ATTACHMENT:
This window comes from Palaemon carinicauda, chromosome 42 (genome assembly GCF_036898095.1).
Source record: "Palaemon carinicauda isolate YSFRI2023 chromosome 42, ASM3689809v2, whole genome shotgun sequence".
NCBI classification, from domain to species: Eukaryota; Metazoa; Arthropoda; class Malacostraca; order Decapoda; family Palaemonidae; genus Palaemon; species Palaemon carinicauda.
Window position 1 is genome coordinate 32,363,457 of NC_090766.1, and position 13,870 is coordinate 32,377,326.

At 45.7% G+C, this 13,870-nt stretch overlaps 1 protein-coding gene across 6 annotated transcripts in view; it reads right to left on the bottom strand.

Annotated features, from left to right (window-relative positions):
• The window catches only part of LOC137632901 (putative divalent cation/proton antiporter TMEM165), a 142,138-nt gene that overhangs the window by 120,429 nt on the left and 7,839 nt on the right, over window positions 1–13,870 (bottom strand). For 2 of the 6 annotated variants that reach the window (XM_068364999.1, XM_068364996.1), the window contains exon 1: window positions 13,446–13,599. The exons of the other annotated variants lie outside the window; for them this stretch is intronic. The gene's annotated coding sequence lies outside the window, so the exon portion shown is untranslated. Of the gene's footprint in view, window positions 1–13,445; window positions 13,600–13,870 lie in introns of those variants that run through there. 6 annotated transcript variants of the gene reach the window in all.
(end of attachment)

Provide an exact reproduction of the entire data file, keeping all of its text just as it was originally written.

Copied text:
This window comes from Palaemon carinicauda, chromosome 42 (genome assembly GCF_036898095.1).
Source record: "Palaemon carinicauda isolate YSFRI2023 chromosome 42, ASM3689809v2, whole genome shotgun sequence".
NCBI classification, from domain to species: Eukaryota; Metazoa; Arthropoda; class Malacostraca; order Decapoda; family Palaemonidae; genus Palaemon; species Palaemon carinicauda.
Window position 1 is genome coordinate 32,363,457 of NC_090766.1, and position 13,870 is coordinate 32,377,326.

At 45.7% G+C, this 13,870-nt stretch overlaps 1 protein-coding gene across 6 annotated transcripts in view; it reads right to left on the bottom strand.

Annotated features, from left to right (window-relative positions):
• The window catches only part of LOC137632901 (putative divalent cation/proton antiporter TMEM165), a 142,138-nt gene that overhangs the window by 120,429 nt on the left and 7,839 nt on the right, over window positions 1–13,870 (bottom strand). For 2 of the 6 annotated variants that reach the window (XM_068364999.1, XM_068364996.1), the window contains exon 1: window positions 13,446–13,599. The exons of the other annotated variants lie outside the window; for them this stretch is intronic. The gene's annotated coding sequence lies outside the window, so the exon portion shown is untranslated. Of the gene's footprint in view, window positions 1–13,445; window positions 13,600–13,870 lie in introns of those variants that run through there. 6 annotated transcript variants of the gene reach the window in all.